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When you think you are designing a Minimum Viable Product you may actually be building a Minimum Marketable Feature (MMF). This is the case where your focus is to earn money with your product instead of to learn more about the product – the original intent of MVP. Kent McDonald takes a look at the difference between MVP and MMF and describes how to approach each one, and when.
Many product people “use the MVP as an excuse to be lazy. They cut corners, remove features and sacrifice the user experience in the name of ‘staying lean’ and ‘shipping.’”
Ward Andrews suggests that perhaps the V in MVP should stand for Valuable, not Viable and describes the MVP as a product that “has the fewest features necessary to solve the primary problem for your primary market.” He also looks at the right way to build a Minimum Valuable Product.
There are a variety of creative ways people have used to build an MVP in order to learn more about their customers and product. Damian Farnworth took a look at 10 examples of how people have created MVPs that you may find works in your situation.
If you consider an MVP to be a “product built from the smallest set of features that delivers customer value” then a story map can be a good route to take to determine what should be included in your MVP. The folks at Cayenne Apps explain 5 steps to building an MVP with story mapping.
Ravi Vadrevu describes a simple three step process that he uses to build an MVP. Those steps are:
These steps mirror the approach that Elon Musk used with Tesla and his other endeavors.
An MVP can take different forms, including Concierge. With this method, you are replacing automated services with unscaleable manual work. Ryan Law gives us an example — meal planning service Food on the Table dealt directly with their first customers, understanding specific requirements and then giving meal recommendations. This would later be replaced with sophisticated software once the product was validated. You could also simply create a landing page that sufficiently illustrates the value proposition and presents this to potential customers online or in person.
Startups will find it easy to throw caution to the wind and release iterations of a product to a live audience, even if there are serious flaws present. This approach is much more difficult for larger companies. Giving the example of a financial institution working on an MVP for a payment application, Michael Bamberger illustrates how unwieldy the process would be to get legal approval for each iteration. His suggestion is that you reframe your MVPs as MVEs (MV Experiments). Beyond altering some of the ways you approach the process, this seems to be mostly nomenclature. But it could make it a more digestible process for all levels of the business. Bonus: HBR has four other tips for launching MVPs in big companies.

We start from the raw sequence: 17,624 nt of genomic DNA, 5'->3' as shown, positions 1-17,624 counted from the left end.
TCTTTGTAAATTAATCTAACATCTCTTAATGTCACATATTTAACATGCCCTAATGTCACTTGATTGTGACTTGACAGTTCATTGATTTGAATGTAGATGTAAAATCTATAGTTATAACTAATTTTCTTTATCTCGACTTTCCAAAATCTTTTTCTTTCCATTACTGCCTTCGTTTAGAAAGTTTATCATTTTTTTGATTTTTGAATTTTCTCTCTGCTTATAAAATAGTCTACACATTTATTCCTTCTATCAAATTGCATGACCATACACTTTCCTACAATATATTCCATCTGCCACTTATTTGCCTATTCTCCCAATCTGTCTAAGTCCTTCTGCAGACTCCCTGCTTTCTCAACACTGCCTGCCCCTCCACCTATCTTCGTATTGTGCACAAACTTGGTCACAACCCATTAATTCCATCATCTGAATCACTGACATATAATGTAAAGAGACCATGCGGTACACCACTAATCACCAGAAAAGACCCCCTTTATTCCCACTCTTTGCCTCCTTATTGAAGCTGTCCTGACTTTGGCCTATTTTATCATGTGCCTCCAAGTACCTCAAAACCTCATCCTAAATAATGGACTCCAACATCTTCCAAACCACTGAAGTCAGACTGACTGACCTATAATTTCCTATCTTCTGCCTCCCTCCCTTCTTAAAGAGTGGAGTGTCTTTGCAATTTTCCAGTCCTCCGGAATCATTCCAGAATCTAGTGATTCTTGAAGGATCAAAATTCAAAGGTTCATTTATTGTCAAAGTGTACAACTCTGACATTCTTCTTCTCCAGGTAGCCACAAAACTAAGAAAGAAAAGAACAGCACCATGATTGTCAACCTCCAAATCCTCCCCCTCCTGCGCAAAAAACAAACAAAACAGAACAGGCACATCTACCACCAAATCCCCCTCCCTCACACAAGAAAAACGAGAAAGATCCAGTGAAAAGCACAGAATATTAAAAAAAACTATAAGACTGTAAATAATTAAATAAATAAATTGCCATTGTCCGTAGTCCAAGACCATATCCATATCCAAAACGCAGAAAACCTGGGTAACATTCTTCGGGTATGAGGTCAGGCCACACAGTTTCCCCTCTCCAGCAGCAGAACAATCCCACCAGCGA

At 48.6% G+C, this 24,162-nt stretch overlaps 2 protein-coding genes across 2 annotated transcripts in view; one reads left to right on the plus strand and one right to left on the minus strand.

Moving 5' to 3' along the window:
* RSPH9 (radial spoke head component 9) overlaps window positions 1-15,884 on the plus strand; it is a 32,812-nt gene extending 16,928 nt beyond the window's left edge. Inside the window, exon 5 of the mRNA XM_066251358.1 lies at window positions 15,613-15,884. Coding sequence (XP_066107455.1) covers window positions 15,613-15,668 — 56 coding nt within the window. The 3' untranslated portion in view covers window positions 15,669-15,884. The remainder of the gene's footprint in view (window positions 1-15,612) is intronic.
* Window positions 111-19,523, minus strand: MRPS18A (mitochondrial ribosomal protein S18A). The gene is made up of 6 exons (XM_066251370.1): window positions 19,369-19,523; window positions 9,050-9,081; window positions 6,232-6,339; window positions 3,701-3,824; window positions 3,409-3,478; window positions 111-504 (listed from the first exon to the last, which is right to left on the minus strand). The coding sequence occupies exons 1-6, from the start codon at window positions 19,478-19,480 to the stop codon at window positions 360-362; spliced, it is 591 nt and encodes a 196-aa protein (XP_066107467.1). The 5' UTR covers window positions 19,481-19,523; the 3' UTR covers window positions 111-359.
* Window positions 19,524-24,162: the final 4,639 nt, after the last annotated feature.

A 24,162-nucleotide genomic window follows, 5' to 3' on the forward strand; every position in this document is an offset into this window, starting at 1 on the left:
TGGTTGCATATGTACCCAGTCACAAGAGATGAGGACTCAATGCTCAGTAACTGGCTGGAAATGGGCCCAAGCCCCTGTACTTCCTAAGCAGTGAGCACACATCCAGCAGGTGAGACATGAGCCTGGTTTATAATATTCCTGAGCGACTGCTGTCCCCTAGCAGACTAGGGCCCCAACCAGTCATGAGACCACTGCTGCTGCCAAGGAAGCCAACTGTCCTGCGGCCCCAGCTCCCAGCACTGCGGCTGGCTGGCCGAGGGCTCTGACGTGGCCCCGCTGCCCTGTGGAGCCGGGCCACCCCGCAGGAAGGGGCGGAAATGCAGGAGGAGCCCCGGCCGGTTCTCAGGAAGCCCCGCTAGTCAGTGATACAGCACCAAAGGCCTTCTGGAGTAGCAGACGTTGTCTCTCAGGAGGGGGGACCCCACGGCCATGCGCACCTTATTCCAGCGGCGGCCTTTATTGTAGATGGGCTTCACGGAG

There are plenty of good reasons to employ MVPs. As the HUGE team note, good product teams do so because they understand that you can’t assume you know what your customers want and that you should “focus your MVP on validating your assumptions about users, and listen to their reactions closely.” MVPs will also help your team focus on what’s important — testing key features as opposed to all of them and reacting iteratively based on what is learned.
The Minimum Viable Product (MVP) is a crucial component of the Lean Startup principles. But the practice can also be immensely impactful in more established companies. An MVP can be defined as a version of a solution that contains the minimum feature set that satisfies the needs of the customer. Importantly, an MVP must also establish that a customer would pay for the solution, assuming that this is part of the business model. An MVP is a step within a routine known as Build, Measure, Learn. First, an MVP is built, then reactions are measured and then learnings are accounted for, before repeating the process, refining the MVP each time. For more on the origin of MVPs, check out the official Lean Startup manifesto.
In another article, Grace Ng outlines some of the pitfalls to look out for when running experiments. She starts with one of the most striking — testing the wrong thing. In the effort to show progress, it’s easy to rush into an experiment without sufficient planning. The result is a poorly defined experiment and an MVP that is not a good representation of the solution you’re trying to test. Similarly, failing to keep the MVP lean, not defining your success criterion and asking the wrong questions will lead you down the wrong road.